So I have several of these projects, and the problem that always comes up is how to build an audience for music that is so diverse. I like to focus on the fact that these are lively performances, and there is a lot of color, with such strong personalities in the bands. It is not necessary to have a technical understanding of the music, when you have a maniac like Edward Perraud at the drums. He is really as much a sorcerer and a magician as he is a drummer. If you watch him, you will definitely get a good show.

Another important aspect is the choice of venue and city. My music is best heard in places other than clubs or bars. I have had some success playing in club situations, of course, but when you get into a small theatre, or art gallery, the atmosphere is more conducive to an exploratory listening and viewing experience. People are ready to hear something for the first time. A notable exception to this would be some of the music houses in Beijing, where it seems to be fine to play just about any style of music. But for sure, it is best to try and avoid the “Jazz Club” syndrome. My music is almost always a little frustrating to a typical Jazz audience.

Which brings me naturally to the next question, which is: why China? Why do Creative Music in China? Well first of all, because I live here, and I am determined to pursue my creativity in music, and crucially, because many audiences in China are uniquely prepared to hear something new. The most exciting performances I have ever had have been in China. As opposed to Hong Kong, where it is very difficult (but not impossible) to get audiences excited about Creative Music. In the mainland, it seems that people are hungry for it. And among the young, educated and artistically inclined, there is an uncanny sophistication and familiarity with the cutting edge, particularly in some cities that I have experienced like Guangzhou, ChongQing and Beijing. There are still so many places to explore. I hope that I get a chance to play in Shangxi, and Yunnan, and the city of Dalian. I heard an incredible band from Dalian a few weeks ago. Wang Wen.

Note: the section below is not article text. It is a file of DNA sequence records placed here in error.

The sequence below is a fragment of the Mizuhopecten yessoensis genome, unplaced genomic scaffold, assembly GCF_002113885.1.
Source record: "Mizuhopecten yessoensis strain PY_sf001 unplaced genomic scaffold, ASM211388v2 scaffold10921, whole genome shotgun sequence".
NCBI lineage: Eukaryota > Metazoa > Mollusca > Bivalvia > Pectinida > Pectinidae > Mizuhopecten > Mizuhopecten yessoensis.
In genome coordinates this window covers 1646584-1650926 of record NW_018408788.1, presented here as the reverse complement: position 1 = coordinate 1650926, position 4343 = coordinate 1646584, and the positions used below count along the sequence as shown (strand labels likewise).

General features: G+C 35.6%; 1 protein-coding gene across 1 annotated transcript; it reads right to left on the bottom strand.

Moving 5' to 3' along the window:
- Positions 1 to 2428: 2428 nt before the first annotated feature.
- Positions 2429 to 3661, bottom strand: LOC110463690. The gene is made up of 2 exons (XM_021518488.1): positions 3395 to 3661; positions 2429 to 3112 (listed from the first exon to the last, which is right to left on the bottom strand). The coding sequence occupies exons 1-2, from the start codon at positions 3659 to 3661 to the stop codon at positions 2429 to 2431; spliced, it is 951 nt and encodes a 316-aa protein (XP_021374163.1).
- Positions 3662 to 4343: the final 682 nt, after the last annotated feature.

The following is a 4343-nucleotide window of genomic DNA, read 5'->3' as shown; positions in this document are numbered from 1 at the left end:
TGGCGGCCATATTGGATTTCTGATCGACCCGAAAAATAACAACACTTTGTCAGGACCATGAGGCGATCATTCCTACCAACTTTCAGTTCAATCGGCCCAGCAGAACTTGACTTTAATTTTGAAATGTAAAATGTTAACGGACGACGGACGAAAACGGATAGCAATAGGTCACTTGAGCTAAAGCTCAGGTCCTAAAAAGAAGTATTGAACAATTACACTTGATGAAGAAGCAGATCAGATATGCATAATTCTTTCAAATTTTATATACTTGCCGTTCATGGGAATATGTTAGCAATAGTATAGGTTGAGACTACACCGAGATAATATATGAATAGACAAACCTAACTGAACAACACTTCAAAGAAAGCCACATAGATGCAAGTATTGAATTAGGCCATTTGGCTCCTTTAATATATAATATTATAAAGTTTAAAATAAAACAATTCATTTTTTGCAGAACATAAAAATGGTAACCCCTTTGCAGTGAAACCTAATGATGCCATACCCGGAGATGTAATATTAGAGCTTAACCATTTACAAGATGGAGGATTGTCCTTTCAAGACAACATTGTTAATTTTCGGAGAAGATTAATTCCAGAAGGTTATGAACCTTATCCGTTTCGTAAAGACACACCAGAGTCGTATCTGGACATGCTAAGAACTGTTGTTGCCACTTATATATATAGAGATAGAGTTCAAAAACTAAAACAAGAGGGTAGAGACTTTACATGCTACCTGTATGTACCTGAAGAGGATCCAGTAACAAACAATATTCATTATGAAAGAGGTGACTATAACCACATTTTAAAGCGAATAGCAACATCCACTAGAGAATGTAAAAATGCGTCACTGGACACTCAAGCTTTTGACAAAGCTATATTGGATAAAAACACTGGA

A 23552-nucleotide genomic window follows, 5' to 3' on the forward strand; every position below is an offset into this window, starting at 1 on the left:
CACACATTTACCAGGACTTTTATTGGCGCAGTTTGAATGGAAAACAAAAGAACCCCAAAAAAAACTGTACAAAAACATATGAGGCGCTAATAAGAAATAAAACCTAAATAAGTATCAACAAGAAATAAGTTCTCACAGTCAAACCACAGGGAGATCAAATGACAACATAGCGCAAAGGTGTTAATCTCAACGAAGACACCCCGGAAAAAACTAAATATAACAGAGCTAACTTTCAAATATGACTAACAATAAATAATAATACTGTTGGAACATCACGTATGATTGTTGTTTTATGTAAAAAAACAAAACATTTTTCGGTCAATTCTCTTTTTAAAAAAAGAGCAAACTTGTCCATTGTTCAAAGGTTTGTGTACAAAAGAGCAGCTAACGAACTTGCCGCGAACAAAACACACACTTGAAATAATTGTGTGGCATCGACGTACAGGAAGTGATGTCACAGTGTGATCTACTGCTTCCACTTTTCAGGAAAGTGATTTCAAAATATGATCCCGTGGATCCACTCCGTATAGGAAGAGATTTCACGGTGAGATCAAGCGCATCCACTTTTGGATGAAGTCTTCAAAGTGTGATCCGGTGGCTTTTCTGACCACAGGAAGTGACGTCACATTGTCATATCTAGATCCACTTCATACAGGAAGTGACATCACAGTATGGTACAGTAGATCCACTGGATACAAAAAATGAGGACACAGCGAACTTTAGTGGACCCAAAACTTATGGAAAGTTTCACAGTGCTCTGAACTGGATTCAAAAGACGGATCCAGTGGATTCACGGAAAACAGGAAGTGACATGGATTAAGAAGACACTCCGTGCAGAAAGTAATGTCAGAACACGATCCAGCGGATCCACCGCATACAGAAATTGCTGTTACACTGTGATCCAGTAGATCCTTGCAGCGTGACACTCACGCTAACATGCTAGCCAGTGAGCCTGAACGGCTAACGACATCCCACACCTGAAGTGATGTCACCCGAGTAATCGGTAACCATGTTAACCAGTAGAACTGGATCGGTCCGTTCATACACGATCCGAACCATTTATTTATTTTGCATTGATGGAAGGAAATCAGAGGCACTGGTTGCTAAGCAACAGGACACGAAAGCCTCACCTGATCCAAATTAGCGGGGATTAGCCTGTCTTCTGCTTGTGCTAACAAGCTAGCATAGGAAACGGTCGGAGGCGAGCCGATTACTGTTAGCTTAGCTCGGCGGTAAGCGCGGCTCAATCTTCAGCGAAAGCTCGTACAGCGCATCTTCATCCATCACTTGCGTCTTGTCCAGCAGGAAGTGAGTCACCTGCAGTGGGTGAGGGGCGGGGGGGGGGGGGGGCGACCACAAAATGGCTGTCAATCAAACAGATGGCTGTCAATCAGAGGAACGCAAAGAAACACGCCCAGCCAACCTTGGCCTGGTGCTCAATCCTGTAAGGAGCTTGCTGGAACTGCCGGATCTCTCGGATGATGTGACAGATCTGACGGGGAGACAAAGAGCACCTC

Bringing projects to China from overseas is a financial challenge, to say the least, so I am changing my focus a little bit. It’s a great opportunity to make a serious effort to find out about the incredible talent and different musical cultures within China. I’ll be doing some traveling in China over the next years to try and meet musicians that might be interested in collaboration. That will be something for me to ponder, delight in and misconstrue for years to come.




中国的创意音乐:言简意赅作者:Peter Scherr





另一个很典型的实例是,选择Jim Black担任乐队“Headache”的鼓手,或Simon Barker担任“Jazz Folk”的鼓手。这两位乐手都有自己与众不同的特色,第一次听他们演奏时,我立即被深深吸引,对他们的演奏风格倍感兴奋,我根本想不到他们是怎样实现这种演奏方式的。我强烈感觉到,只要有机会与Jim和Simon共同演奏,我一定会找到自己的创作方向。这种感觉我很难说清楚,但确实存在。这完全是凭经验作出的判断。



我的各项创作均以音乐为核心。我希望表现他人的音乐理念,如Joe Rosenberg或朱芳琼。在其它音乐项目中,我会自己作曲。在Jazz Folk乐队,我们共同创作,目前,我正努力将来自中国南方的乐手组成乐队,共同创作音乐。

我始终对选择兴趣浓厚-我自己也搞不清楚其中的原因。Joe Rosenberg的音乐是很好的例子。他的作曲常令我喜出望外。一开始,他的音乐深受Anthony Braxton的影响,有些创作参考当代西方艺术音乐风格。但他近期的作品自成体系,与乐队乐手的独特技巧和个人极限完美契合。他对印度音乐文化和印尼音乐文化兴趣浓厚。但这些特点从未在音乐创作中直接表现。

我的工作包括多项此类音乐项目,问题总是集中于如何为这种多元化音乐风格赢得观众。我着力突出乐队生动的表演形式,色彩斑斓,每个乐手都有鲜明的特点。乐队中有Edward Perraud这样的癫狂乐手击鼓,对音乐的技术理解已经不再重要。他的表演仿佛将足球运动员、魔术师和鼓手的角色融为一体。只要观看他表演,你定会赞叹不已。






almost 11 years ago 0 likes  1 comments  0 shares
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Jim Black? Good choice. I saw him perform with Bloodcount. Joe Rosenberg I think I remember from a Coleman-tribute-gig with Dewey Redman. Both I like very much. Wish I could hear some of this. Sigh. I don't buy CDs - I go concerts (where I do buy CDs - but hardly ever listen to them later. So, that doesn't count.). Another difficulty is the electric guitar. I try. But some sounds? First make me nervous, then aggressive and finally give me a migraine-size headache. In 1994, in Berlin, Nguyen Le put me to bed for two days. Don't laugh! Still, I wish I could at least give some of your projects a listening try ...
almost 11 years ago


...bringing Creative Music to China

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Languages Spoken
english, cantonese
Location (City, Country)
Hong Kong
Member Since
July 27, 2007